The first mile was in the woods and thanks to warming up in there that morning I saw that it was really, really rocky. I didn't know how much of the course was going to be like that, so I still wore my flats. It was not a comfortable first mile, as there wasn't a trail so much as a bunch of rocks and a general direction. Arland had stopped to take a leak, so I was in the lead by about 30 seconds. We came out of the woods section (6:44 first mile) and onto asphalt. Phew. I now had the urge to drop some weight, so I stopped in the public bathroom that was there. I was very slow in my bathroom break, probably to the tune of 90 seconds, so my 8:01 2nd mile was likely closer to 6:30. Arland was now about a minute up. After my 3 there was a very steep downhill, which I basically hobbled down. Then it was rolling to the turnaround, where Arland asked if I had gotten misdirected. Nope, just bathroom break, I said. When we returned to the now big uphill, I slowly gained ground and caught up to him. We ran together from miles 5-8, chatting along the way about my accident, Baltimore Marathon and the previous day's Hawaii Ironman (which was sick). Then I let him know my downhill running was quite bad/painful, and for him not to worry about running with me.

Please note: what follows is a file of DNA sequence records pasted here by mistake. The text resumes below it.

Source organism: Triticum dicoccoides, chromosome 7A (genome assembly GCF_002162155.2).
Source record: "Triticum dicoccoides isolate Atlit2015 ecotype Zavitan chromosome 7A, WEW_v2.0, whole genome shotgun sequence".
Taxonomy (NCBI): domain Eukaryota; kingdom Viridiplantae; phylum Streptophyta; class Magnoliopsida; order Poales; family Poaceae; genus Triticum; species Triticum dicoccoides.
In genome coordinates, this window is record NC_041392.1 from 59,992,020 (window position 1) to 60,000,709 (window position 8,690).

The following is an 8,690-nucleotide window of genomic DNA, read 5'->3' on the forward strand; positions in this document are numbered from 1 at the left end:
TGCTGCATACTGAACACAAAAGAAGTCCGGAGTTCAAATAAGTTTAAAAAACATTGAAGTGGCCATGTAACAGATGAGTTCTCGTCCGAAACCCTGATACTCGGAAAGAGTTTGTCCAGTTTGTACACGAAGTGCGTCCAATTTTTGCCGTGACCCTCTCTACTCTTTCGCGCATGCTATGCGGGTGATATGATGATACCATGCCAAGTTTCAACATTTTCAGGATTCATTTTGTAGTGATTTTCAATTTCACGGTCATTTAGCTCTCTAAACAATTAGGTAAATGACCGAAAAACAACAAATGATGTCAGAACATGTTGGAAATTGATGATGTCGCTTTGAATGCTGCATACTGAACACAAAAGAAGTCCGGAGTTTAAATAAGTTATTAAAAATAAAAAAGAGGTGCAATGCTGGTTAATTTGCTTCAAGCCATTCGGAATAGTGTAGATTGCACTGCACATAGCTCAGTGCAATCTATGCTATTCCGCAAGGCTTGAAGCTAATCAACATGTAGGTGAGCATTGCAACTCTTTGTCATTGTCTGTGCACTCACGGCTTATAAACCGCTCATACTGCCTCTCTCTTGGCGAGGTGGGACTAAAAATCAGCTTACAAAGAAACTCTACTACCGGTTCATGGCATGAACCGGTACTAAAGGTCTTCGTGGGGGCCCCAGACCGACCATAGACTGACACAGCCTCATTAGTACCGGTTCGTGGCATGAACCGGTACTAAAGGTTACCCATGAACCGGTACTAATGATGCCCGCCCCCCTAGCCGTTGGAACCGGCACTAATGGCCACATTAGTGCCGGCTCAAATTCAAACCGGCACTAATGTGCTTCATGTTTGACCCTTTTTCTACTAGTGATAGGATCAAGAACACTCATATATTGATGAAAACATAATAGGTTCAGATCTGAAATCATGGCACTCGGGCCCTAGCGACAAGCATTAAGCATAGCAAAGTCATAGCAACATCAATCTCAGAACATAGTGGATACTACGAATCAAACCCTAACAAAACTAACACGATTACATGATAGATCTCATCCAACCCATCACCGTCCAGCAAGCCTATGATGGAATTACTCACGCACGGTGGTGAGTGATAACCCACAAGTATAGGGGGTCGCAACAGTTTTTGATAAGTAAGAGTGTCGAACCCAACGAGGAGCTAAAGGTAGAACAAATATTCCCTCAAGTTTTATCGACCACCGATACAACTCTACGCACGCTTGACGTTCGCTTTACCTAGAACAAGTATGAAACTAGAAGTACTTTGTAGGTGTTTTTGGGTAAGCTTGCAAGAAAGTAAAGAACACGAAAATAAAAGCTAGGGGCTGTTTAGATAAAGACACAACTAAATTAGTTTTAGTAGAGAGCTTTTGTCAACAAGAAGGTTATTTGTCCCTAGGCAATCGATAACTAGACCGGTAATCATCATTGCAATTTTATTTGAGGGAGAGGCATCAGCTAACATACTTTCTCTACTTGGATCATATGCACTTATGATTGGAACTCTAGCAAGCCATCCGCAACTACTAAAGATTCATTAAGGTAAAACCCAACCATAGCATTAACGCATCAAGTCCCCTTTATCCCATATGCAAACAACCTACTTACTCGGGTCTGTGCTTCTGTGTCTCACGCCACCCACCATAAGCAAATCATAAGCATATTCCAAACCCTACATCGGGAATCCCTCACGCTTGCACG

Not long after I mentioned that, the downhill was back, and he took off. The 2nd trip down it hurt pretty bad, and I was hurting the remainder of the run. In the last 5 miles, Arland put nearly a minute a mile into me. At that point I was just trying to get to the end, and finished with a 1:33:03 run (3rd) and took 2nd place. I was actually pretty pleased with the run, as actual running time was 1:31:30, and on a tough course. I only ran 1:27:53 at PDR 3 weeks before. The point is that I'm running better off the bike than I do open, relatively. The total time for the event was 4:53:10 or something, my bike split was 2:46 high (2nd). I now felt pretty good about being able to make it through Arizona, and in my head made the decision to go. The 2nd place was my best triathlon finish ever, so even though it may not have been the biggest or most competitive race ever, I was psyched.
The week after Hunterdon was a pretty uneventful, standard week. Wanted to get my legs back under me before I did anything else. After all, the critical time was coming. I was now about 6 weeks out from race day, and would need to have two weeks of both high volume and solid intensity before I would be comfortable bringing it down.
Since this post has gone pretty long, I'll wait for another to highlight that two week period.